On January 28, little more than a week after Israel concluded its brutal military campaign against the Gaza Strip, James Kirchick published the latest installment (advocate.com/exclusive_detail_ektid71844.asp) in his growing corpus of articles about tolerant, gay-friendly Israel and homophobic, “Islamofascist” Palestine. Although Kirchick has published essentially the same article under different titles — “Palestine and Gay Rights” and “Palestinian Anti-Gay Atrocities Need Attention” — and although he regurgitates the same flimsy, unsupported arguments in all of these articles, we do not write to question his intellectual prowess or journalistic qualifications. In fact, Kirchick’s diatribe against Palestinians and the “radical” gay activists who support them would not warrant a response if it did not, in our view, represent something much bigger and more dangerous.
We are two people who come from very different places with very different histories: one of us, Haneen Maikey, is a Palestinian citizen of Israel and the director of Al-Qaws (“the rainbow” in Arabic) for Sexual and Gender Diversity in Palestinian Society (alqaws.org), and the other, Jason Ritchie, is an American anthropologist whose research focuses on sexuality and nationalism in Israel-Palestine. Despite our differences, however, we share an interest in what is said about lesbian, gay, bisexual, trans, and queer Palestinians, and we are equally disturbed each time we read another article by another American, European, or Israeli writer who pretends to offer “the truth” about gay Palestinians by telling simplistic, one-dimensional stories that are based more on racist stereotypes about Palestinians than the reality of life in Israel-Palestine.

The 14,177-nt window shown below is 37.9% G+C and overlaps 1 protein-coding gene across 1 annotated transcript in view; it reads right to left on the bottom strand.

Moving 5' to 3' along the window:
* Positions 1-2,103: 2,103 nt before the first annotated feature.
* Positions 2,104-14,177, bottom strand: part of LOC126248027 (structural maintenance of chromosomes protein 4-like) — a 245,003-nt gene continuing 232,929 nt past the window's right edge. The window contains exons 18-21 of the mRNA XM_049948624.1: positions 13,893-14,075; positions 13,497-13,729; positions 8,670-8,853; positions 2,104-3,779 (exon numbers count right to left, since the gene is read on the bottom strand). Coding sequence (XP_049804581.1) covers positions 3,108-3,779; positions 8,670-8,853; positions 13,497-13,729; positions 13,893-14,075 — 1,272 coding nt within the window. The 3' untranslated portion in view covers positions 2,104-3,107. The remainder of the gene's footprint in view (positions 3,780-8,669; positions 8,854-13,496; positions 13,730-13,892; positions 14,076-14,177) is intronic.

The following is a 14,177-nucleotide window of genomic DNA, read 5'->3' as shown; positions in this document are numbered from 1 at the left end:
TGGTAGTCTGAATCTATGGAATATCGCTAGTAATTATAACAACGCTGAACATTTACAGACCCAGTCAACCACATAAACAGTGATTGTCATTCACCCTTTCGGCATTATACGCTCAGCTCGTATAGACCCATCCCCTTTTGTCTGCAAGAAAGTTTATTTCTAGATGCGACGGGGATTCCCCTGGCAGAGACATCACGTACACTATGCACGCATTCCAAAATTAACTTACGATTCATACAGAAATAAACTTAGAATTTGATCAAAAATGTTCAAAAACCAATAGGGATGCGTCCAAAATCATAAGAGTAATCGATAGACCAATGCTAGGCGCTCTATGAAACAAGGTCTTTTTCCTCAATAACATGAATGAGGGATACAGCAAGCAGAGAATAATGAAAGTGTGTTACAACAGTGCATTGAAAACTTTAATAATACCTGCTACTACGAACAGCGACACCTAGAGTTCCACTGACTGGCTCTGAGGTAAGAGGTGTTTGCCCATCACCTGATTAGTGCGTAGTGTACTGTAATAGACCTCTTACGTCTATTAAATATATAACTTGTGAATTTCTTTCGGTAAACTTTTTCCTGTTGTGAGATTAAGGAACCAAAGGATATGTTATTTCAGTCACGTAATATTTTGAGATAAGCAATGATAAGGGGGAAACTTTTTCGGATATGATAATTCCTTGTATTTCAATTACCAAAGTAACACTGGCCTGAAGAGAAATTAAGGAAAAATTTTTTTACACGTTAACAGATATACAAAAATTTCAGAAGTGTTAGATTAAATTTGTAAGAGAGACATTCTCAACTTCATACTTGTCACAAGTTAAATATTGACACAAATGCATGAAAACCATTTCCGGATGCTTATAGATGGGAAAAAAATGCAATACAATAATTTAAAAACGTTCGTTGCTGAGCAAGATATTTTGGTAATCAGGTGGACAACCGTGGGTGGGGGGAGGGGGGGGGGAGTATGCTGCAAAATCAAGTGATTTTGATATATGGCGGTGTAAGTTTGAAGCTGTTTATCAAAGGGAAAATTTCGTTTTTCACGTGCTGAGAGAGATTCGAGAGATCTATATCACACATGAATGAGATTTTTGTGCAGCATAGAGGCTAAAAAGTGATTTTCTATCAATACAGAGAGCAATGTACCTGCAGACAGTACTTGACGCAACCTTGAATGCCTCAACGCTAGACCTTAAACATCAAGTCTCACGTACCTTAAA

We would like to start, then, by clearing up a few misconceptions about Israel, Palestine, and queers. As in most societies, homophobia is a problem in Palestinian society, but there is not some organized, widespread campaign of violence against gay and lesbian Palestinians. Of course, there are occasional acts of violence, much like there are occasional acts of violence against queers in Western societies; and the social norms and mores about gender and sexuality that give rise to such violence create a climate in which many queer Palestinians cannot live their lives openly and honestly. At the same time, however, there are many openly gay and lesbian Palestinians, and they are not, as James Kirchick implies, an insignificant group of a “few lucky Palestinians” who are seeking asylum in Israel: they are actively engaged in changing the status quo in Palestinian society by promoting respect for sexual and gender diversity.
Those of us who know a thing or two about Israel know that seeking asylum in Israel is not an option anyway for Palestinians, who are specifically ineligible for asylum under Israeli law. It may be true, as Kirchick proudly states, that Israel “legally enshrines the rights of gay people,” but it enshrines only some rights for some gay people. Restricted freedom of movement, routine human rights abuses, detentions, checkpoints, and bombing campaigns are among the legally enshrined “rights” of Palestinians, whatever their sexual orientation, in the West Bank and Gaza. And while Palestinians in Israel and Jerusalem are granted some legal rights and their living conditions are significantly better than in the Palestinian Territories, Palestinian citizens of Israel, whatever their sexual orientation, are second-class citizens, who face legally sanctioned and everyday discrimination and racism in all areas of life, from courtrooms and boardrooms to hospitals and universities, from the streets of small villages to the streets of Jerusalem, from the floor of the Knesset to the floors of Tel Aviv’s hippest, gayest clubs.